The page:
Background: A sensitive and acceptable screening regimen for women at high risk for breast cancer is essential. Contrast-enhanced magnetic resonance imaging (MRI) of the breast is highly sensitive for diagnosis of breast cancer but has variable specificity.
Purpose: To summarize the sensitivity, specificity, likelihood ratios, and posttest probability associated with adding MRI to annual mammography screening of women at very high risk for breast cancer.
Data Sources: English-language literature search of the MEDLINE, EMBASE, and Cochrane databases from January 1995 to September 2007, supplemented by hand searches of pertinent articles.
Study Selection: Prospective studies published after 1994 in which MRI and mammography (with or without additional tests) were used to screen women at very high risk for breast cancer.
Data Extraction: Methods and potential biases of studies were assessed by 2 reviewers, and data were extracted and entered into 2Â Ã—Â 2 tables that compared American College of Radiology Breast Imaging Reporting and Data System (BI-RADS) scores of MRI plus mammography, mammography alone, or MRI alone with results of breast tissue biopsies.
Data Synthesis: Eleven relevant, prospective, nonrandomized studies that ranged from small single-center studies with only 1 round of patient screening to large multicenter studies with repeated rounds of annual screening were identified. Characteristics of women that varied across study samples included age range, history of breast cancer, and BRCA1 or BRCA2 mutation status. Studies used dynamic contrast-enhanced MRI with axial or coronal plane images (European studies) or sagittal images (North American studies) that were usually interpreted without knowledge of mammography results. The summary negative likelihood ratio and the probability of a BI-RADSâ€“suspicious lesion (given negative test findings and assuming a 2% pretest probability of disease) were 0.70 (95% CI, 0.59 to 0.82) and 1.4% (CI, 1.2% to 1.6%) for mammography alone and 0.14 (CI, 0.05 to 0.42) and 0.3% (CI, 0.1% to 0.8%) for the combination of MRI plus mammography, using a BI-RADS score of 4 or higher as the definition of positive.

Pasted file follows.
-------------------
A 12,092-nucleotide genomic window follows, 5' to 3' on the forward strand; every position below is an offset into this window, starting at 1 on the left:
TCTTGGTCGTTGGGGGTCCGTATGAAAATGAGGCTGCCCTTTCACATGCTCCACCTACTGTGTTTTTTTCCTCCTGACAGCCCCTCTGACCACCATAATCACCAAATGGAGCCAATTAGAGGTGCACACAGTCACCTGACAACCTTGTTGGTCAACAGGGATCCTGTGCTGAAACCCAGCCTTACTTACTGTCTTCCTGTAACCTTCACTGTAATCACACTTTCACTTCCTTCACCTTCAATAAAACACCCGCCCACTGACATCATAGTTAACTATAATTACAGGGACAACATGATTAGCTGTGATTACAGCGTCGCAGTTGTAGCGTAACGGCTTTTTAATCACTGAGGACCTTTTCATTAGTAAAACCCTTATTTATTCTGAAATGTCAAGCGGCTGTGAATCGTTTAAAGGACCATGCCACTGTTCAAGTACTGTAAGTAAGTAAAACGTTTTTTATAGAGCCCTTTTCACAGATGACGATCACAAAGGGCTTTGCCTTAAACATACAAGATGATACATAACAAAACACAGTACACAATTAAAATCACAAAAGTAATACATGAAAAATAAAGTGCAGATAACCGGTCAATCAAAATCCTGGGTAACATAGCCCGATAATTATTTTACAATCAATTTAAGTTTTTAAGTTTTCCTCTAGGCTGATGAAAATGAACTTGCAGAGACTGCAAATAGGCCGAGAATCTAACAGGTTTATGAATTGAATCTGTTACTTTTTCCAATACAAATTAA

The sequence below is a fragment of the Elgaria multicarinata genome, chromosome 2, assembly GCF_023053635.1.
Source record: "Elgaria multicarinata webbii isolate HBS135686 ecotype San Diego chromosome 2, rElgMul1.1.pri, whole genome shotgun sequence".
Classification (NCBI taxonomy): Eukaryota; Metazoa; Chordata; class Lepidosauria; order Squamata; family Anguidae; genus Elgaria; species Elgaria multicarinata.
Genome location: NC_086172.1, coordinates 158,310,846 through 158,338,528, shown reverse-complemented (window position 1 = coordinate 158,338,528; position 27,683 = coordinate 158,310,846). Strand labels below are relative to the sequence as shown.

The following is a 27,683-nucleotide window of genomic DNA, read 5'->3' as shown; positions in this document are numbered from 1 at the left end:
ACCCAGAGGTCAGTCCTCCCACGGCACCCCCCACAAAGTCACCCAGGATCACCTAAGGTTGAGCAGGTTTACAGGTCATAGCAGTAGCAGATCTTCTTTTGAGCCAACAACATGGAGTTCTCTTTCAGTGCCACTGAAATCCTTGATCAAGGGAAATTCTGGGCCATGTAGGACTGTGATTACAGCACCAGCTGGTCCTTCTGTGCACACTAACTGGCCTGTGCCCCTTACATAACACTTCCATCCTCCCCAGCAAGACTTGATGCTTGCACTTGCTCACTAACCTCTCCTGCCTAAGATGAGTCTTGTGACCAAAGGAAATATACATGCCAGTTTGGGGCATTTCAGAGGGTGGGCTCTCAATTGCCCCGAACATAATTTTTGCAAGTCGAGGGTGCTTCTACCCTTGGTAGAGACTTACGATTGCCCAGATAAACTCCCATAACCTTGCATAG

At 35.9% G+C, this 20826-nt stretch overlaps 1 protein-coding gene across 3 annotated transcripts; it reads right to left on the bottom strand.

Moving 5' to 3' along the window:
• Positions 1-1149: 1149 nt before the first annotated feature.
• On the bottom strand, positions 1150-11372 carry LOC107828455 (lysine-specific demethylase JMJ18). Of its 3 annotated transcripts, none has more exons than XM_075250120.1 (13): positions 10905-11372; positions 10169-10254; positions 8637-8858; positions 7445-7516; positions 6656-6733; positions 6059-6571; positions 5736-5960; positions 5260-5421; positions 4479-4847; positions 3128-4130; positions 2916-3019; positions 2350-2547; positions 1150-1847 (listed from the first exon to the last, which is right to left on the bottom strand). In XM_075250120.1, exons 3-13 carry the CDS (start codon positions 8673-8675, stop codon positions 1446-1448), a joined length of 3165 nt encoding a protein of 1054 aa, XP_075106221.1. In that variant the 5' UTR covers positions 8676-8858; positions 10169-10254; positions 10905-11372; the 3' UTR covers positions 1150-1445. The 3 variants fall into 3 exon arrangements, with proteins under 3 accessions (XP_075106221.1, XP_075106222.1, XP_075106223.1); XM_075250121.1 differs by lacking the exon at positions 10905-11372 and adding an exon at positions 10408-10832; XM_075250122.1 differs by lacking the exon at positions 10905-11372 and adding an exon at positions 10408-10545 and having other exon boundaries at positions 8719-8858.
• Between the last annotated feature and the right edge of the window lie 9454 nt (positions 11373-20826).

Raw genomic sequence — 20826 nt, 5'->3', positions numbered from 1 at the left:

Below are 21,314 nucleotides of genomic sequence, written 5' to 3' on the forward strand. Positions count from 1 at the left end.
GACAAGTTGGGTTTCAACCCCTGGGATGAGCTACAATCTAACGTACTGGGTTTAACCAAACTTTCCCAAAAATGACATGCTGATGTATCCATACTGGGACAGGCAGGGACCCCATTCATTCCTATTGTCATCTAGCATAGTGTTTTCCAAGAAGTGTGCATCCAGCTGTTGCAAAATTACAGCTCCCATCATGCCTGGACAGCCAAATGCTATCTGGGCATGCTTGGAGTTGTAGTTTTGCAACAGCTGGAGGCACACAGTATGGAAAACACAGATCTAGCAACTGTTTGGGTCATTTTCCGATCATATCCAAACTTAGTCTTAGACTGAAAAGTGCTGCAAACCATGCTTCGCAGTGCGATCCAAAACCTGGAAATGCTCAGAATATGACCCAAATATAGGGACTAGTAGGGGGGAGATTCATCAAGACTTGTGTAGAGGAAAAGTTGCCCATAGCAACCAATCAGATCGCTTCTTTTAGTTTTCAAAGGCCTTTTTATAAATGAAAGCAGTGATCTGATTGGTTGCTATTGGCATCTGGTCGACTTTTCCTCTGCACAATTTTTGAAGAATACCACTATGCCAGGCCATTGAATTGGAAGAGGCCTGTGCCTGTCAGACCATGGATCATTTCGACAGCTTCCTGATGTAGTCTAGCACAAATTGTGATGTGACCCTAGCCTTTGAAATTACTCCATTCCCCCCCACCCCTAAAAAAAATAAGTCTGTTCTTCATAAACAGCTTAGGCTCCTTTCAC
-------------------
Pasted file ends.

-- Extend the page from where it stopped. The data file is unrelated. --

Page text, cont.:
Limitations: Differences in patient population, center experience, and criteria for positive screening results led to between-study heterogeneity. Data on patients with nonfamilial high risk were limited, and no data were available on recurrence or survival.
Conclusion: Screening with both MRI and mammography might rule out cancerous lesions better than mammography alone in women who are known or likely to have an inherited predisposition to breast cancer.